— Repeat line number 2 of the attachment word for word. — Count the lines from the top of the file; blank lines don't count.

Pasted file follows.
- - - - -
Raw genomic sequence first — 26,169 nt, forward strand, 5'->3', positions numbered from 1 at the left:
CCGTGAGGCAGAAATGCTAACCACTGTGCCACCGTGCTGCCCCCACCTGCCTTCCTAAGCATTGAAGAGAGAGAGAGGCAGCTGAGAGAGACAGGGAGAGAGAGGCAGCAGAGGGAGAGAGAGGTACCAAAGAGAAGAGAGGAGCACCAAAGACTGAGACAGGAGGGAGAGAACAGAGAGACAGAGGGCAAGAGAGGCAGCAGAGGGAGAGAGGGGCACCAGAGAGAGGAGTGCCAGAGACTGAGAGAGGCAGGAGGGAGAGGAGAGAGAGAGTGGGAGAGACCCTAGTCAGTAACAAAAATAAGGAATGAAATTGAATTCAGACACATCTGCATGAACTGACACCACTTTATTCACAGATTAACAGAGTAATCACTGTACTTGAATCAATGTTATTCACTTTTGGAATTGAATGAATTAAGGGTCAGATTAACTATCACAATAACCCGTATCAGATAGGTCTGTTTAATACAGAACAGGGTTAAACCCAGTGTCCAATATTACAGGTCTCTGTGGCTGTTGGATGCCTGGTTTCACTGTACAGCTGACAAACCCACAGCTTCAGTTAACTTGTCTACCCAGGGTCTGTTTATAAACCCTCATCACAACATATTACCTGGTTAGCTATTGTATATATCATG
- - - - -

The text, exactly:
CCGTGAGGCAGAAATGCTAACCACTGTGCCACCGTGCTGCCCCCACCTGCCTTCCTAAGCATTGAAGAGAGAGAGAGGCAGCTGAGAGAGACAGGGAGAGAGAGGCAGCAGAGGGAGAGAGAGGTACCAAAGAGAAGAGAGGAGCACCAAAGACTGAGACAGGAGGGAGAGAACAGAGAGACAGAGGGCAAGAGAGGCAGCAGAGGGAGAGAGGGGCACCAGAGAGAGGAGTGCCAGAGACTGAGAGAGGCAGGAGGGAGAGGAGAGAGAGAGTGGGAGAGACCCTAGTCAGTAACAAAAATAAGGAATGAAATTGAATTCAGACACATCTGCATGAACTGACACCACTTTATTCACAGATTAACAGAGTAATCACTGTACTTGAATCAATGTTATTCACTTTTGGAATTGAATGAATTAAGGGTCAGATTAACTATCACAATAACCCGTATCAGATAGGTCTGTTTAATACAGAACAGGGTTAAACCCAGTGTCCAATATTACAGGTCTCTGTGGCTGTTGGATGCCTGGTTTCACTGTACAGCTGACAAACCCACAGCTTCAGTTAACTTGTCTACCCAGGGTCTGTTTATAAACCCTCATCACAACATATTACCTGGTTAGCTATTGTATATATCATG